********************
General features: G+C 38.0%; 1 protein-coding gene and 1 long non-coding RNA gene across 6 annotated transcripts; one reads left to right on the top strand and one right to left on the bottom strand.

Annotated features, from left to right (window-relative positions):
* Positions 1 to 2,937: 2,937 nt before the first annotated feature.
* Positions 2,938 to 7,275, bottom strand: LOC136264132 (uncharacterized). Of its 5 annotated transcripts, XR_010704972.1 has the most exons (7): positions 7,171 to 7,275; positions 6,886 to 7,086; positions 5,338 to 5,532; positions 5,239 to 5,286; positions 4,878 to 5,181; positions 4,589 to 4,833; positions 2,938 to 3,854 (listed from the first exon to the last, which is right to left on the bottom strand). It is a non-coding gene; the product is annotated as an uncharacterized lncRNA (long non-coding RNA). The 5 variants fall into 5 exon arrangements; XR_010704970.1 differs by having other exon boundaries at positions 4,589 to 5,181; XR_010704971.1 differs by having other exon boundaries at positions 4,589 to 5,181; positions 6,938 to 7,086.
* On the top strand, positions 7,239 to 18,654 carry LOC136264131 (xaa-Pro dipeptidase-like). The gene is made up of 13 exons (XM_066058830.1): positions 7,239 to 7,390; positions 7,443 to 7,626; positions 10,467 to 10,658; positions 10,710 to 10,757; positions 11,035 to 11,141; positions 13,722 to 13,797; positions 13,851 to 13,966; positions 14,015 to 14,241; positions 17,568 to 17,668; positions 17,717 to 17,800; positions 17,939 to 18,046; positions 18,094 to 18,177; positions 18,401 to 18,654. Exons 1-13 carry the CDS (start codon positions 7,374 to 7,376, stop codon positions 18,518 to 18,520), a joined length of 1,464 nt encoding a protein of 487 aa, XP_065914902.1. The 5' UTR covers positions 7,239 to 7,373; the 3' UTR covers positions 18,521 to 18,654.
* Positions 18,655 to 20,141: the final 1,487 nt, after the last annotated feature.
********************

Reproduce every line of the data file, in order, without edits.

General features: G+C 38.0%; 1 protein-coding gene and 1 long non-coding RNA gene across 6 annotated transcripts; one reads left to right on the top strand and one right to left on the bottom strand.

Annotated features, from left to right (window-relative positions):
* Positions 1 to 2,937: 2,937 nt before the first annotated feature.
* Positions 2,938 to 7,275, bottom strand: LOC136264132 (uncharacterized). Of its 5 annotated transcripts, XR_010704972.1 has the most exons (7): positions 7,171 to 7,275; positions 6,886 to 7,086; positions 5,338 to 5,532; positions 5,239 to 5,286; positions 4,878 to 5,181; positions 4,589 to 4,833; positions 2,938 to 3,854 (listed from the first exon to the last, which is right to left on the bottom strand). It is a non-coding gene; the product is annotated as an uncharacterized lncRNA (long non-coding RNA). The 5 variants fall into 5 exon arrangements; XR_010704970.1 differs by having other exon boundaries at positions 4,589 to 5,181; XR_010704971.1 differs by having other exon boundaries at positions 4,589 to 5,181; positions 6,938 to 7,086.
* On the top strand, positions 7,239 to 18,654 carry LOC136264131 (xaa-Pro dipeptidase-like). The gene is made up of 13 exons (XM_066058830.1): positions 7,239 to 7,390; positions 7,443 to 7,626; positions 10,467 to 10,658; positions 10,710 to 10,757; positions 11,035 to 11,141; positions 13,722 to 13,797; positions 13,851 to 13,966; positions 14,015 to 14,241; positions 17,568 to 17,668; positions 17,717 to 17,800; positions 17,939 to 18,046; positions 18,094 to 18,177; positions 18,401 to 18,654. Exons 1-13 carry the CDS (start codon positions 7,374 to 7,376, stop codon positions 18,518 to 18,520), a joined length of 1,464 nt encoding a protein of 487 aa, XP_065914902.1. The 5' UTR covers positions 7,239 to 7,373; the 3' UTR covers positions 18,521 to 18,654.
* Positions 18,655 to 20,141: the final 1,487 nt, after the last annotated feature.